·        These men understood that sin affects the entire community.

·        The account of Achan in chapter seven is emphasized.  Achan sinned and yet his entire family perished with him. (22:20).

·        The “sin of Peor” had initially resulted in the death of 24,000 Israelites.

·        Often we hear individuals today argue, “How does my lifestyle threaten you?”  The answer is, “It threatens me, my family and all my descendants in many ways”. 


1.     My family and friends will be financially impacted as we are forced to pick up part of the tab for covering the physical, emotional, and psychological affects of your choices in yourself, others and society.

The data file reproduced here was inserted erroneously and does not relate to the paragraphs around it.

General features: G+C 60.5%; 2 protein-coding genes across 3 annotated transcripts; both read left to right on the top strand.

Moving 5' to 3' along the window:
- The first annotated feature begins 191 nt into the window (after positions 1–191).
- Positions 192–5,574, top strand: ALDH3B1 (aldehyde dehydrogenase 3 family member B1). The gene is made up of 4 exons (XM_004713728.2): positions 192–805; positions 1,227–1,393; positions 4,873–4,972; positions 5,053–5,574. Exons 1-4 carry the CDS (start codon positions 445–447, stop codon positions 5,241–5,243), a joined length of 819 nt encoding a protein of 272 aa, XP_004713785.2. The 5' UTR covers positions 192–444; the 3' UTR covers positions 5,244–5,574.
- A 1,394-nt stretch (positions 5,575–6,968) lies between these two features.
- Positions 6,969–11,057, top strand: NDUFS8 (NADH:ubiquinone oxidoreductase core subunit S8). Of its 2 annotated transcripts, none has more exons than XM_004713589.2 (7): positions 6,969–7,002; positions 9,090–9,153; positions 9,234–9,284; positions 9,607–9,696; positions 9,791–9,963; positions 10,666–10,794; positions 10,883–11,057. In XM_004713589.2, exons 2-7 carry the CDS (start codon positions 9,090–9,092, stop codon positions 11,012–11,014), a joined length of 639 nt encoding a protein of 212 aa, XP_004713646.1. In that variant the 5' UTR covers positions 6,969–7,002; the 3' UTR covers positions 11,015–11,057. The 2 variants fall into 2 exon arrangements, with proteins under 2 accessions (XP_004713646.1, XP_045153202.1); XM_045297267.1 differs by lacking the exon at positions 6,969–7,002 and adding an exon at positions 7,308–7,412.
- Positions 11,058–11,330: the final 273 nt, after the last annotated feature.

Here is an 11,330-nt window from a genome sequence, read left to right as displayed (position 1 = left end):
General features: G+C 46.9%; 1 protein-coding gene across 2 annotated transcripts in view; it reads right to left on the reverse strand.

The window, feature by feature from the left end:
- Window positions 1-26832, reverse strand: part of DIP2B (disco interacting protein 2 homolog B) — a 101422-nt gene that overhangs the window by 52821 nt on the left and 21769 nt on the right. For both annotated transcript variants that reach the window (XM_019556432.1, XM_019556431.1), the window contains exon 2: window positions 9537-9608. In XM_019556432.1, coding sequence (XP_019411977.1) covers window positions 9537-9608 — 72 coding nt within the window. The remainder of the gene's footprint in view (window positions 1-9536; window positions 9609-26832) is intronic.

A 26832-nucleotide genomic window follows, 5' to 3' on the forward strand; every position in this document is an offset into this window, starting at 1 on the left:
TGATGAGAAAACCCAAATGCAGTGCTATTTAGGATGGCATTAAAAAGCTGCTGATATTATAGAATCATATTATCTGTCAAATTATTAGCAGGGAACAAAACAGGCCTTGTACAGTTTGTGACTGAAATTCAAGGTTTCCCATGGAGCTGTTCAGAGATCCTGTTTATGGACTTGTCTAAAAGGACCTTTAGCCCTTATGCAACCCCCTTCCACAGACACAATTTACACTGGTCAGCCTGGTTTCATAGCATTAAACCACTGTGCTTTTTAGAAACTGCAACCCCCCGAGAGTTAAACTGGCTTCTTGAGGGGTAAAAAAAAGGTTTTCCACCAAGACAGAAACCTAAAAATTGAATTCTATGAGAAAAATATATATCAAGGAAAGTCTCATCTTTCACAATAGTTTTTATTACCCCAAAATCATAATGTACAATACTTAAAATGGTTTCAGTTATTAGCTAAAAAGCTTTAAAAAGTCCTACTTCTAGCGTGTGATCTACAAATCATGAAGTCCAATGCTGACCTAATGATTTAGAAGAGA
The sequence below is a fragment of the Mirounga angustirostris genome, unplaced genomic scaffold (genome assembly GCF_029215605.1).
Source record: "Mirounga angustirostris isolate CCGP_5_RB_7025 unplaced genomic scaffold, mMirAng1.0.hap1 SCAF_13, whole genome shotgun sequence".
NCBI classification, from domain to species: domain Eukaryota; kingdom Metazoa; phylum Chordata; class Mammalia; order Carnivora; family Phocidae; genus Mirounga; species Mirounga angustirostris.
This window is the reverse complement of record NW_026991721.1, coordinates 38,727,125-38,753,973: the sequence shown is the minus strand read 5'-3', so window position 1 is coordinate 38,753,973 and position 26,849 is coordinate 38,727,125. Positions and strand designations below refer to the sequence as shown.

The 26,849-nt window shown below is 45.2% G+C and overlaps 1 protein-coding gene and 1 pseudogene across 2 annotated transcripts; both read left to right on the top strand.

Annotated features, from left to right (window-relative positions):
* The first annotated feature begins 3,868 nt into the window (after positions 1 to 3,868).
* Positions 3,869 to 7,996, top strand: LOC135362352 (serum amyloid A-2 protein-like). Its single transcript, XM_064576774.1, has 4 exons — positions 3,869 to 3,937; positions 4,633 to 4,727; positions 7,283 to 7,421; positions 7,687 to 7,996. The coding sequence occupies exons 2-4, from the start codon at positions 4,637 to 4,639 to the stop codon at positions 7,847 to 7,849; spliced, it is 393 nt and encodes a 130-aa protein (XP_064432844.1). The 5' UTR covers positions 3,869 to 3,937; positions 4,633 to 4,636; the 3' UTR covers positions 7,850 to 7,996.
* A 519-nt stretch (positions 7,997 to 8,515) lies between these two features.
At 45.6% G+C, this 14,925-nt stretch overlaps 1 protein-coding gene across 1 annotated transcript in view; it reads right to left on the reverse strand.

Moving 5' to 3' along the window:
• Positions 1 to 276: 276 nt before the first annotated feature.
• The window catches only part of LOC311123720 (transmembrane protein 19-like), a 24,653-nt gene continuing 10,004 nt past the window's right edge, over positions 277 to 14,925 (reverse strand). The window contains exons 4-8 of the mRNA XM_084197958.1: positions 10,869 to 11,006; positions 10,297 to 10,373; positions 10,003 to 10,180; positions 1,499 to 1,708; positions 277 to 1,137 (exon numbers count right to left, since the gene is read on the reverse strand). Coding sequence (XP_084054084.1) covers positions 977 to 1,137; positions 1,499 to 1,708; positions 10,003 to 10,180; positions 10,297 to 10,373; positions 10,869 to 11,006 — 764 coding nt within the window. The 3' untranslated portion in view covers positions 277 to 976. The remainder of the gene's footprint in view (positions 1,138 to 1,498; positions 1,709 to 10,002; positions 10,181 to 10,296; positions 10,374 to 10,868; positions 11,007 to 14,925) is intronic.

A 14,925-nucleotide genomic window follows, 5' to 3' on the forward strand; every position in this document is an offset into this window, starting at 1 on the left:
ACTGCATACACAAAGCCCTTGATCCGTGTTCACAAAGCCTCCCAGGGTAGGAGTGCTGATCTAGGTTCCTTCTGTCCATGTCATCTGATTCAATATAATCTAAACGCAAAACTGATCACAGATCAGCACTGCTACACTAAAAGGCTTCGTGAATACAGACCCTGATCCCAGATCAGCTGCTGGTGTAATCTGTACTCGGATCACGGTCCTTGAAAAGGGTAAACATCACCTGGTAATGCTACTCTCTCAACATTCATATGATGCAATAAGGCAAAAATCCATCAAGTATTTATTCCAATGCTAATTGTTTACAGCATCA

2.     One’s immoral lifestyle will be a temptation to others.

3.     One’s immoral lifestyle undermines morality in the nation.

4.     One’s immoral choices bring the nation I love closer to God’s judgment (Jeremiah 18:1ff).


“How the church needs to recover such a passionate piety, such an infatuation for the true worship of God, such an anxiety when covenant people appear to wander from the path.  The church then should hold members under vigilant…discipline.  But of the problem in our day is that many erroneously assume that the church is a democracy; that, therefore, pluralism (even in essential doctrines) is to be expected, allowed, and welcomed, for, after all, who are we to judge others or bring them under discipline?” (Dale Ralph Davis p. 171).  In like manner, Christians need to be just as vigilant concerning sin in the local church (Matthew 18:15-17; Galatians 6:1ff; Titus 1:9-11; 1 Thessalonians 5:14).